Skip navigation
Skip navigation

Leaf shape influences spatial variation in photosynthetic function in Lomatia tinctoria

Leigh, Andrea; Hill, Ross; Ball, Marilyn

Description

A relationship exists between the two-dimensional shape of leaves and their venation architecture, such that broad or broad-lobed leaves can have leaf tissue far from major veins, potentially creating stronger gradients in water potential - and associated photosynthetic function - than found across narrow counterparts. We examined the spatial patterns of photosynthetic efficiency (ΔF/Fm′) and non-photochemical quenching (NPQ) in response to increased vapour pressure deficit (VPD) using two...[Show more]

dc.contributor.authorLeigh, Andrea
dc.contributor.authorHill, Ross
dc.contributor.authorBall, Marilyn
dc.date.accessioned2015-12-13T22:27:48Z
dc.identifier.issn1445-4408
dc.identifier.urihttp://hdl.handle.net/1885/74109
dc.description.abstractA relationship exists between the two-dimensional shape of leaves and their venation architecture, such that broad or broad-lobed leaves can have leaf tissue far from major veins, potentially creating stronger gradients in water potential - and associated photosynthetic function - than found across narrow counterparts. We examined the spatial patterns of photosynthetic efficiency (ΔF/Fm′) and non-photochemical quenching (NPQ) in response to increased vapour pressure deficit (VPD) using two morphs of Lomatia tinctoria (Labill.) R.Br: those with broad-lobed and those with narrow-lobed leaves. Stomatal conductance (gs), instantaneous water use efficiency (WUE), stomatal and minor veins density also were measured. ΔF/Fm′ decreased with stress but was higher and less spatially heterogeneous across broad than narrow lobes. The strongest depression in ΔF/Fm′ in broad lobes was at the edges and in narrow lobes, the tips. Non-photochemical quenching was spatially more varied in broad lobes, increasing at the edges and tips. Variation in photosynthetic function could not be explained by gs, WUE or minor vein density, whereas proximity to major veins appeared to mitigate water stress at the tips only for broad lobes. Our findings indicate that the relationship between venation architecture and water delivery alone can partially explain the spatial pattern of photosynthetic function.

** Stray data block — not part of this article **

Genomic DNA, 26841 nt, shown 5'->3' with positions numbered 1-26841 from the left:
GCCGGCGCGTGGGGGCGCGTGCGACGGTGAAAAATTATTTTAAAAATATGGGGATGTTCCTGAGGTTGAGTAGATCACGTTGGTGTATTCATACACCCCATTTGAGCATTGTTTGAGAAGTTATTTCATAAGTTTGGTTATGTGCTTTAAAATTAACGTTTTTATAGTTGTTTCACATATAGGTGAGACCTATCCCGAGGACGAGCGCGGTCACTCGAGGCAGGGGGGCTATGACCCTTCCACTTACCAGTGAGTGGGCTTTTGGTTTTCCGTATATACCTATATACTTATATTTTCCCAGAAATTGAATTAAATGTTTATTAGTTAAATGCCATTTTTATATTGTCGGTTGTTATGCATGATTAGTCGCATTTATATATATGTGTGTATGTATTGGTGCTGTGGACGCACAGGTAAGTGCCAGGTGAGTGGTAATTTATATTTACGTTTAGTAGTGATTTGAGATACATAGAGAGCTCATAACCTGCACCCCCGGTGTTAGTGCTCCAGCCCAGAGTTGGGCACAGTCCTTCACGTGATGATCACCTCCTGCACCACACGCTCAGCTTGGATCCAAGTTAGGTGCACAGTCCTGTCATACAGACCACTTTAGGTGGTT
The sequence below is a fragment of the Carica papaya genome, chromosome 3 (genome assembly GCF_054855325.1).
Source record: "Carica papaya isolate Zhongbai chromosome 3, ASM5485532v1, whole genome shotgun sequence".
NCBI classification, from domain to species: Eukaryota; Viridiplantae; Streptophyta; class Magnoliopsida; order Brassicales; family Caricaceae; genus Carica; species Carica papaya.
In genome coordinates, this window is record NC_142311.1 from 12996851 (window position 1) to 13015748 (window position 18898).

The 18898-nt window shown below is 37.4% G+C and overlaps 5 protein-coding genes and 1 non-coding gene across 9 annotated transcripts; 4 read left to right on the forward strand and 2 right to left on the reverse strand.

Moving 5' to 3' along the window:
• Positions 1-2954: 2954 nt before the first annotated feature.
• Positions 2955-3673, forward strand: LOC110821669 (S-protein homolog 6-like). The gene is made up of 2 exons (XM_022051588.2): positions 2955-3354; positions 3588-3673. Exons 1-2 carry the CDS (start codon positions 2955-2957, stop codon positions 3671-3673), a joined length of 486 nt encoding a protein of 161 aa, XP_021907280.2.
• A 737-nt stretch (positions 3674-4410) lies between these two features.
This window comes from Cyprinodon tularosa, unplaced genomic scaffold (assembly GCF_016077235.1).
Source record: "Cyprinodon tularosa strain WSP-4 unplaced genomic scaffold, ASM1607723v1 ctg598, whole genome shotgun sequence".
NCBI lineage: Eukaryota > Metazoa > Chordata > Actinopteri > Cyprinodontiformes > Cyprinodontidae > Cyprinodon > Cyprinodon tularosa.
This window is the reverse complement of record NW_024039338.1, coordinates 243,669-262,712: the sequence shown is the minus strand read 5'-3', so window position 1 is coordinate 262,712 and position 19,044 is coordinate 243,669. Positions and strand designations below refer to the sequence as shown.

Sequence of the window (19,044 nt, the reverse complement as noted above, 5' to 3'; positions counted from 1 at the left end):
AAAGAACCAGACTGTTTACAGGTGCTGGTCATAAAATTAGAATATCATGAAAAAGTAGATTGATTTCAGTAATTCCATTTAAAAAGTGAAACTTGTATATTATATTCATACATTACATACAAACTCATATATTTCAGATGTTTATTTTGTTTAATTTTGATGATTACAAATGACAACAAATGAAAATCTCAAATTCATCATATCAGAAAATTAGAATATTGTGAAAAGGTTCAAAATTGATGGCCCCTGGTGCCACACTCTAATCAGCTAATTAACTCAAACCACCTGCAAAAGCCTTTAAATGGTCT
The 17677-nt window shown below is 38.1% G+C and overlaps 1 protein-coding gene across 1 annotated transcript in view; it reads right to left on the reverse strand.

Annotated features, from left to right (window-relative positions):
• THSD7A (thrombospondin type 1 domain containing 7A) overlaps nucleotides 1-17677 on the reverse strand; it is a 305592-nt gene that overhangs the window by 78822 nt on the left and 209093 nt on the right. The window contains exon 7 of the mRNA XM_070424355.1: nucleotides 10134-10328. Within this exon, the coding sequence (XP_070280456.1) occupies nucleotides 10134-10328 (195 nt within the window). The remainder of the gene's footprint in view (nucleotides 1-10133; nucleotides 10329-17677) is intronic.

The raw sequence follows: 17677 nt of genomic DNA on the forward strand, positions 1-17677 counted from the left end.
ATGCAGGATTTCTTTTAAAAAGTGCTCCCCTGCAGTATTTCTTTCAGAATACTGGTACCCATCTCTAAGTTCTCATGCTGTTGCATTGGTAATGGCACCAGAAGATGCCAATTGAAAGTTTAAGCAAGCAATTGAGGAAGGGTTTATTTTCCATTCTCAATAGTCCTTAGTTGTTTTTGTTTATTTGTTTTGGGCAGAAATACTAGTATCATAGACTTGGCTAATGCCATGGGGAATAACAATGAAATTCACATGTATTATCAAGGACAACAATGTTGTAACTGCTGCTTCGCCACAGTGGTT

dc.publisherCSIRO Publishing
dc.sourceFunctional Plant Biology
dc.titleLeaf shape influences spatial variation in photosynthetic function in Lomatia tinctoria
dc.typeJournal article
local.description.notesImported from ARIES
local.identifier.citationvolume41
dc.date.issued2014
local.identifier.absfor060705 - Plant Physiology
local.identifier.ariespublicationU3488905xPUB3968
local.type.statusPublished Version
local.contributor.affiliationLeigh, Andrea, University of Technology Sydney
local.contributor.affiliationHill, Ross, The University of New South Wales
local.contributor.affiliationBall, Marilyn, College of Medicine, Biology and Environment, ANU
local.description.embargo2037-12-31
local.bibliographicCitation.issue8
local.bibliographicCitation.startpage833
local.bibliographicCitation.lastpage842
local.identifier.doi10.1071/FP13334
local.identifier.absseo970106 - Expanding Knowledge in the Biological Sciences
dc.date.updated2015-12-11T08:34:37Z
local.identifier.scopusID2-s2.0-84904346709
local.identifier.thomsonID000340162000006
CollectionsANU Research Publications

Download

File Description SizeFormat Image
01_Leigh_Leaf_shape_influences_spatial_2014.pdf788.19 kBAdobe PDF    Request a copy


Items in Open Research are protected by copyright, with all rights reserved, unless otherwise indicated.

Updated:  19 May 2020/ Responsible Officer:  University Librarian/ Page Contact:  Library Systems & Web Coordinator